Now that T-Bear is on the OmniPod and all of his “basic” stuff will fit into two SPIBelts (yes, I got a nifty blue one for myself – woohoo!), I’ve been asking myself whether or not I need to carry “emergency” supplies with us when we go anywhere, what supplies to take, and under what circumstances. We’ve always got glucose tablets with us – in my purse and in T-Bear’s SPIBelt – and now we’ve always got enough insulin in his Pod to cover meals and snacks, and to correct highs. Do we really need to also carry around Ketone Test Strips, glucose gel, and The Dreaded Glucagon Impaler everywhere we go? Should we also carry an extra Pod and insulin? And, most important, which bag should we carry everything in? ‘Cause with me, it’s all about the bag.
Anyway, I had just about decided that for most close-to-home outings, we just need to take along the two SPIBelts and we’d be fine. We’d be close enough we could just bolt home if there was a pump failure other unforeseen circumstances. No need to carry around an emergency bag. Now, this does go against my Mama Bear “emergency preparedness” instinct, since I tend to always “prepare for the worst and hope for the best.” But, being a recovering control-a-holic as I am, I push myself to “let go” as much as seems reasonably possible. So, today I “let go” and decided that we’d leave the emergency CamiPack at home.
Our first outing, to the Orthodontist, was fine. We even stopped at CVS on the way there for an Emergency Chip Run because, by my calculations, T-Bear would be needing a carb load right about the time BroBear was getting fitted with whatever new gizmo he was being fitted with today. Bolusing in the car was fabulous. But, he was running pretty high. (Turns out, I forgot to bolus his breakfast, which, by the way was really easy to check and confirm with all that information being stored in the PDM, but that’s another story). So, I corrected and covered in the car, and after our appointment headed home for lunch. Then, off to the Y for some swimming.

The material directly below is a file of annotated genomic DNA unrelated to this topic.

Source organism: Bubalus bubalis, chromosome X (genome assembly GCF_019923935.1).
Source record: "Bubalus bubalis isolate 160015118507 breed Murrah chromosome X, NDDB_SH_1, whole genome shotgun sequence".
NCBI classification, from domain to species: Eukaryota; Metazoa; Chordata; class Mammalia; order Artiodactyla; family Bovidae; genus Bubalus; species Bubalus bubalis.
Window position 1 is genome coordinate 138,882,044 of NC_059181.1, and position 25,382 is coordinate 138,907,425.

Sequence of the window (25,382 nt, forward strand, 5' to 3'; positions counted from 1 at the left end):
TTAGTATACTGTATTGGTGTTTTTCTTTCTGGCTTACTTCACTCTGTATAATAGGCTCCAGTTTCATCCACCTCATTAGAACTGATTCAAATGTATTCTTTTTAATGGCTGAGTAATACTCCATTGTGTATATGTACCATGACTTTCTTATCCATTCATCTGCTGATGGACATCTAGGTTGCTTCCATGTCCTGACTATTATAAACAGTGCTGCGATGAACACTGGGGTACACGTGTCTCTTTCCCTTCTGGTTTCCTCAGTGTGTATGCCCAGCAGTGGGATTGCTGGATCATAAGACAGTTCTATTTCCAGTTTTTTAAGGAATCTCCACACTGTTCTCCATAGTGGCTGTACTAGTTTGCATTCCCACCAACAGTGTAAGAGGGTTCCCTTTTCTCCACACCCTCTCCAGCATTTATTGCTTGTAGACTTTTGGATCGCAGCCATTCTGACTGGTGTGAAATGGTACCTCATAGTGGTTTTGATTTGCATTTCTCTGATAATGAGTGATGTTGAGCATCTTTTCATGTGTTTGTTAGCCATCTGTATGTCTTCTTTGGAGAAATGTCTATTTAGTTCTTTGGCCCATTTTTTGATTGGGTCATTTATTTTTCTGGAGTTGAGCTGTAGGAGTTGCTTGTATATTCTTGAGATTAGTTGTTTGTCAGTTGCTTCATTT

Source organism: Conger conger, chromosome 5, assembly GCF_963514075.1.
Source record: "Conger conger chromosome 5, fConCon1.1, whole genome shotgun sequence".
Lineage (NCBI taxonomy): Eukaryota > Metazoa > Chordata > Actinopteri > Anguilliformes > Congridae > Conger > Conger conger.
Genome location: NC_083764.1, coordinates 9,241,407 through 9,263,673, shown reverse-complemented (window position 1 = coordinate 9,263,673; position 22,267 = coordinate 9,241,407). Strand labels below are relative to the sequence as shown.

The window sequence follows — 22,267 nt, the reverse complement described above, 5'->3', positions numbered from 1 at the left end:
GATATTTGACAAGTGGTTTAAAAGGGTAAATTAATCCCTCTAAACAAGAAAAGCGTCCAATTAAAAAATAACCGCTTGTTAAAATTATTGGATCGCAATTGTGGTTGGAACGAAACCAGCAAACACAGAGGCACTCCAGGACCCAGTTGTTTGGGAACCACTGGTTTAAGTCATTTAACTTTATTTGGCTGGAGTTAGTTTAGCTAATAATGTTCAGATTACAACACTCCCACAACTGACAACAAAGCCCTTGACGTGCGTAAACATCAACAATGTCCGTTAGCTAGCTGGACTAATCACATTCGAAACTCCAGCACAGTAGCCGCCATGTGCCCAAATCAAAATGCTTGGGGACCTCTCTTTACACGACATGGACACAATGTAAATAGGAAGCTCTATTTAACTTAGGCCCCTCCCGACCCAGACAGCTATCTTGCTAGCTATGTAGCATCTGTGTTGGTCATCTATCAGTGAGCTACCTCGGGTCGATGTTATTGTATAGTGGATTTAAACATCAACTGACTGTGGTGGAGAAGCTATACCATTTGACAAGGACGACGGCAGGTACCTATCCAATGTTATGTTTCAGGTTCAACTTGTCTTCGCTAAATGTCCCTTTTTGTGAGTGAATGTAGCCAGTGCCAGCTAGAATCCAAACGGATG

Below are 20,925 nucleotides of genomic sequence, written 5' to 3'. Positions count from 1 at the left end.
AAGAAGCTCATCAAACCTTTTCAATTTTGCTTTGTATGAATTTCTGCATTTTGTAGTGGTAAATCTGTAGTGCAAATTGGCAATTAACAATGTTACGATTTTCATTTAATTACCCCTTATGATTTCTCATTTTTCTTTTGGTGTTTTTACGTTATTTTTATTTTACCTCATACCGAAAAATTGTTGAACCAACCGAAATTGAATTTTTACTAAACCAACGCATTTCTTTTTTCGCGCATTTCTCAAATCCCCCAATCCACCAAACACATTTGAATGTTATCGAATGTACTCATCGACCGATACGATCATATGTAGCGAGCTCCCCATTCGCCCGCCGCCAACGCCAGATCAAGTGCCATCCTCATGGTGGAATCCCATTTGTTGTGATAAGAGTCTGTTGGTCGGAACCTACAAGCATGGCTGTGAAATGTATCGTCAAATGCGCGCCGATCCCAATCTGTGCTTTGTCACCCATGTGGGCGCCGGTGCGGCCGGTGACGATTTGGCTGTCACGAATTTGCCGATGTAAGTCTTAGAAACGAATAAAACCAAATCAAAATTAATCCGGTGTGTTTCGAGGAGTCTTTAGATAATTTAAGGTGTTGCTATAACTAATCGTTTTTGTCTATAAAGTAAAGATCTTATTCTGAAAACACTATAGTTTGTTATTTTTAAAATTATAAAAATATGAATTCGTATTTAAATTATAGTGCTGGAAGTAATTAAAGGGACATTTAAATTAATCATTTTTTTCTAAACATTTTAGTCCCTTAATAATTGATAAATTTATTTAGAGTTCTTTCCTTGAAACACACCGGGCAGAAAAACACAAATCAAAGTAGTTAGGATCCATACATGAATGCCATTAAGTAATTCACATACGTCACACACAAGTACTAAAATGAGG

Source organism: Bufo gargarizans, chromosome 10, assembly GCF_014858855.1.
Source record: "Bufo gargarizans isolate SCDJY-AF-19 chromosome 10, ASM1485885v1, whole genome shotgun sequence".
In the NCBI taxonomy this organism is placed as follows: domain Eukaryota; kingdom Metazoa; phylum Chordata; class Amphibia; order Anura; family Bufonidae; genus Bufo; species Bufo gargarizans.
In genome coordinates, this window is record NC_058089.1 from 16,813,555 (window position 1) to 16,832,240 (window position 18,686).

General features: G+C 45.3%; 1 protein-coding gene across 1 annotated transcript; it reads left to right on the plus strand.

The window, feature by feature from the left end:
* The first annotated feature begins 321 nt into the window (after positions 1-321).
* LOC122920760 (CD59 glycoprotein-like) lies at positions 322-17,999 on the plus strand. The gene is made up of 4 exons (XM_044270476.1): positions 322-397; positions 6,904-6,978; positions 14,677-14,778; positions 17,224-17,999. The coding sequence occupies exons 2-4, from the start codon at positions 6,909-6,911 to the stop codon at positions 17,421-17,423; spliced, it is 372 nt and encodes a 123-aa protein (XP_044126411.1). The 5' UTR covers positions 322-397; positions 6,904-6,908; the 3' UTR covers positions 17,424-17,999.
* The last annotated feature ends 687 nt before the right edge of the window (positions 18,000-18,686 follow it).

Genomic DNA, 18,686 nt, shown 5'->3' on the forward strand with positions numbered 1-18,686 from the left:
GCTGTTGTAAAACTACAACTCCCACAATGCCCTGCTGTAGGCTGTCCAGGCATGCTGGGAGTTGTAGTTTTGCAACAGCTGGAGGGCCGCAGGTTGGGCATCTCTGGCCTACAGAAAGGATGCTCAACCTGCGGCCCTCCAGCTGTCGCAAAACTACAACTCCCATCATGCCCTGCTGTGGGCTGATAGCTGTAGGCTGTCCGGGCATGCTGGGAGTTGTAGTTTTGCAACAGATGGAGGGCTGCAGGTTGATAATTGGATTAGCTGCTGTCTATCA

T-Bear’s BG usually drops pretty quickly when he swims, and I usually feed him glucose tablets at the rate of 20 g carbs per hour to keep him steady. Of course, that was when he was on Lantus and I couldn’t control his basal insulin. Now, I can shut off his basal for a while if I need to, which I will probably do in the future. But, because he was running high, I left the basal on figuring the insulin plus the exercise would help bring his BG down. Peachy. No problem.
Except, after about an hour in the pool, on about the 500th cannon ball, T-Bear’s Pod came off. Entirely. Now, no insulin at all. And, 10 minutes before when I had him test, he was still high (190). And, because I know he can drop pretty quickly when swimming, and he had his basal going, I had opted not to give extra insulin to correct. Ooops.
I gave him and BooBoo Bear another 15 minutes in the pool, then dragged them out, had them get dressed (which took about 20 minutes because they were unsupervised), and headed home. Got home, slapped on a new Pod in record time (which T-Bear made a video of on his iPod), and tested his BG. All in all, probably about an hour Pod-less, after about 1 ½ hours of exercise, and he was over 300. Oops. Correct. Go on our merry way.
So, I guess I’ll be taking along the emergency CamiPack just about everywhere we go from now on, especially to the pool. And, maybe look for a water-proof sports wrap to try to keep the Pod in place when T-Bear is swimming. I wish they made a one-vial sized Poucho insulin cooler, now that we’re only carrying one vial at a time (woohoo!). Hmmm…what other cool bags and doo-dads could I buy as a result of this little debacle? There must be something else we need...
P.S. For all the pumpers out there, here's my shameless product plug. Have you seen these SPIBelts specially made to hold pumps? I holds the controller firmly against your body without bouncing around or slipping, and there's a little hole for the tubing to stick out. How cool is that?